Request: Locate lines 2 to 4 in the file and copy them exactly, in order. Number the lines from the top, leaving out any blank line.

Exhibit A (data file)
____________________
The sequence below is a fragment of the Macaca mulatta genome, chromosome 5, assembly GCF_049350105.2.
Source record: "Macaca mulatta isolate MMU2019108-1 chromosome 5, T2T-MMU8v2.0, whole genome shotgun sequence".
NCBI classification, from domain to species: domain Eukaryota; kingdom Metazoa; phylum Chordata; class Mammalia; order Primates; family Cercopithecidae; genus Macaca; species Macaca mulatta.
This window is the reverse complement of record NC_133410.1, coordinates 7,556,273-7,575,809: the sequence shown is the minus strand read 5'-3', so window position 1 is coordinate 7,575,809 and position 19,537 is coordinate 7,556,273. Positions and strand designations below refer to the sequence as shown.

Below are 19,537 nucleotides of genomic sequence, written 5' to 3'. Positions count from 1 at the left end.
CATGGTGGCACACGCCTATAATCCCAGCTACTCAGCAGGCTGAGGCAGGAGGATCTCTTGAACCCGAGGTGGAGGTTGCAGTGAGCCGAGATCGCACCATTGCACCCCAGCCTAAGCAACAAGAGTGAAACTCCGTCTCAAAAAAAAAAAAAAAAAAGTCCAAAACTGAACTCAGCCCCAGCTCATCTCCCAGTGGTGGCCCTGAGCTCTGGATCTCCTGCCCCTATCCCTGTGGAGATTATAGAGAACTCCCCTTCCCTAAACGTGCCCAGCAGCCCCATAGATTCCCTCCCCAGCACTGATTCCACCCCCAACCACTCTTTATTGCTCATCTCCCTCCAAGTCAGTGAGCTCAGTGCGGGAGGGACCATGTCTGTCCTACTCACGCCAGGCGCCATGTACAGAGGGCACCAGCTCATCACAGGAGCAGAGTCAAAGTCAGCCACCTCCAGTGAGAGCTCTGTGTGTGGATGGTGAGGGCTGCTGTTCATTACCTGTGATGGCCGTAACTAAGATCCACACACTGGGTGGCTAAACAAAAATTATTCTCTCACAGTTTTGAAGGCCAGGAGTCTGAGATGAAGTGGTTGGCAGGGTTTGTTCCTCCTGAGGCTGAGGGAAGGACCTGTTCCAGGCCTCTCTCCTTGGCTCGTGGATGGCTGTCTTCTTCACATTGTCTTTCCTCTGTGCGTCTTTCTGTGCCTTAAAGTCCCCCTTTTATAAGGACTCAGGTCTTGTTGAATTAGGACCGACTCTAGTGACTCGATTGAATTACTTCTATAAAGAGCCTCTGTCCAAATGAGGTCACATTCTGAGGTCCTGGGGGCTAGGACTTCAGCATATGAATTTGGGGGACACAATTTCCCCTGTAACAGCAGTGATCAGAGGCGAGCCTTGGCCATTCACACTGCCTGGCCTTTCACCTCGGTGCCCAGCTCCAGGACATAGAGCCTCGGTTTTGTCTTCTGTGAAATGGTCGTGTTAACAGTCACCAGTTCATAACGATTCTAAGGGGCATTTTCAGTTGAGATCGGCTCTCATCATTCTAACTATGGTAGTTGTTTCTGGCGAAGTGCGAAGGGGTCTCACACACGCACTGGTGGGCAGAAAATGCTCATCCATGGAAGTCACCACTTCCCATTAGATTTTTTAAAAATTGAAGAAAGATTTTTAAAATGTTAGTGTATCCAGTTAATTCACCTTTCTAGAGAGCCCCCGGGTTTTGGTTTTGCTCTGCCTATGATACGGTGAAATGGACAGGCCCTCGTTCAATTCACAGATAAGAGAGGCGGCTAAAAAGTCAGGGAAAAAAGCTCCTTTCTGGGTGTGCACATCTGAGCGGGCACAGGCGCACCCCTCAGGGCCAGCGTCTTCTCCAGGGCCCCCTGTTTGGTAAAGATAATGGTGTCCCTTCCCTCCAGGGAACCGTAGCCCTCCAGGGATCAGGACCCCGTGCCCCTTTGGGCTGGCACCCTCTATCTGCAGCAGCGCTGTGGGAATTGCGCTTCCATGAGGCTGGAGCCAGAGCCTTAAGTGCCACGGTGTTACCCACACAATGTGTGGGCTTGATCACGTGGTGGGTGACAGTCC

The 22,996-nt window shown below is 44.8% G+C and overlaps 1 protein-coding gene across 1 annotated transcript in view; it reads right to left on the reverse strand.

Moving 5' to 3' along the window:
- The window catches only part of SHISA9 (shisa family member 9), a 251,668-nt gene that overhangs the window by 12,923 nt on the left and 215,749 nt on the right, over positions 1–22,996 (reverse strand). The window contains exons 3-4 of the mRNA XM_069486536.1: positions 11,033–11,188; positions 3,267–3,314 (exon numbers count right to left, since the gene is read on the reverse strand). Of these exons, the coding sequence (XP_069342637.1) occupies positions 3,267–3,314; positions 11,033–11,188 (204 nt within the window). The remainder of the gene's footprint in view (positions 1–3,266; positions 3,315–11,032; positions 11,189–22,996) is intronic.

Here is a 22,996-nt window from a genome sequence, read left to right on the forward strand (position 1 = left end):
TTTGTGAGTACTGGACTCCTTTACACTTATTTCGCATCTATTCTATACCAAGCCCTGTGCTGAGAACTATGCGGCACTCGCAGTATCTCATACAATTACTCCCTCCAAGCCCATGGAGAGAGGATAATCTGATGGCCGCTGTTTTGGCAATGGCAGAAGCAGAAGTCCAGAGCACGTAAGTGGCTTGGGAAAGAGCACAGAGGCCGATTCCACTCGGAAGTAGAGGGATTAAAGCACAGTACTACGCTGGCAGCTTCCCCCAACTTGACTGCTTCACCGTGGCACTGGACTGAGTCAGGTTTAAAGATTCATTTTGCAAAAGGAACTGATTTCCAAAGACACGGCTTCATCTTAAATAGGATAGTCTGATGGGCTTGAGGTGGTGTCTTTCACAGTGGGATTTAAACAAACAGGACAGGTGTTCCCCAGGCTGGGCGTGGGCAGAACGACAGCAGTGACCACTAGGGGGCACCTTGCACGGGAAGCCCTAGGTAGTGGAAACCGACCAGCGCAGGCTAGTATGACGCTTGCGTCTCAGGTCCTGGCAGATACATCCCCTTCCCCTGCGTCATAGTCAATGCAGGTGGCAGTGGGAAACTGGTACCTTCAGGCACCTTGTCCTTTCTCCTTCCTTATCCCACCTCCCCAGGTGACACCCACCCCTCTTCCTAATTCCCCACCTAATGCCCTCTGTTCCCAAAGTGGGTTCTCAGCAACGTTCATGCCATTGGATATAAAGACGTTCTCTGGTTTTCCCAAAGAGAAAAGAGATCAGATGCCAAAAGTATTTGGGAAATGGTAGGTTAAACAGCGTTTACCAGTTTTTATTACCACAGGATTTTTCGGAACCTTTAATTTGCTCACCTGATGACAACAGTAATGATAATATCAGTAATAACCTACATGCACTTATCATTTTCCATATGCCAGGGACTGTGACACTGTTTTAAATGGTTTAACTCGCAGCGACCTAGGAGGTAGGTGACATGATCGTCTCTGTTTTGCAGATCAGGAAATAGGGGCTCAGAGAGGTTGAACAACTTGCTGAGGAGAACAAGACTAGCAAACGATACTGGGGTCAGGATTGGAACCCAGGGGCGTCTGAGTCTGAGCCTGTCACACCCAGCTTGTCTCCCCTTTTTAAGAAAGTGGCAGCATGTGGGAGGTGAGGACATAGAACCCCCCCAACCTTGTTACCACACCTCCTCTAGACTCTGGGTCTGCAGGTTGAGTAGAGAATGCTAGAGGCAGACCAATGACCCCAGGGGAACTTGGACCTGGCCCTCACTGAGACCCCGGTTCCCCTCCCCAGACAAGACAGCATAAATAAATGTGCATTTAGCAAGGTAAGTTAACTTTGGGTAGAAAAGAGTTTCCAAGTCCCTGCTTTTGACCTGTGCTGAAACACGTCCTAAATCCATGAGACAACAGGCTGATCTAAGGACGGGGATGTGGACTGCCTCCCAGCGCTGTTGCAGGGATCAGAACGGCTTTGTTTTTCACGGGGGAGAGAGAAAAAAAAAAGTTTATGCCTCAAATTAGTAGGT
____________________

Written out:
Source record: "Macaca mulatta isolate MMU2019108-1 chromosome 5, T2T-MMU8v2.0, whole genome shotgun sequence".
NCBI classification, from domain to species: domain Eukaryota; kingdom Metazoa; phylum Chordata; class Mammalia; order Primates; family Cercopithecidae; genus Macaca; species Macaca mulatta.
This window is the reverse complement of record NC_133410.1, coordinates 7,556,273-7,575,809: the sequence shown is the minus strand read 5'-3', so window position 1 is coordinate 7,575,809 and position 19,537 is coordinate 7,556,273. Positions and strand designations below refer to the sequence as shown.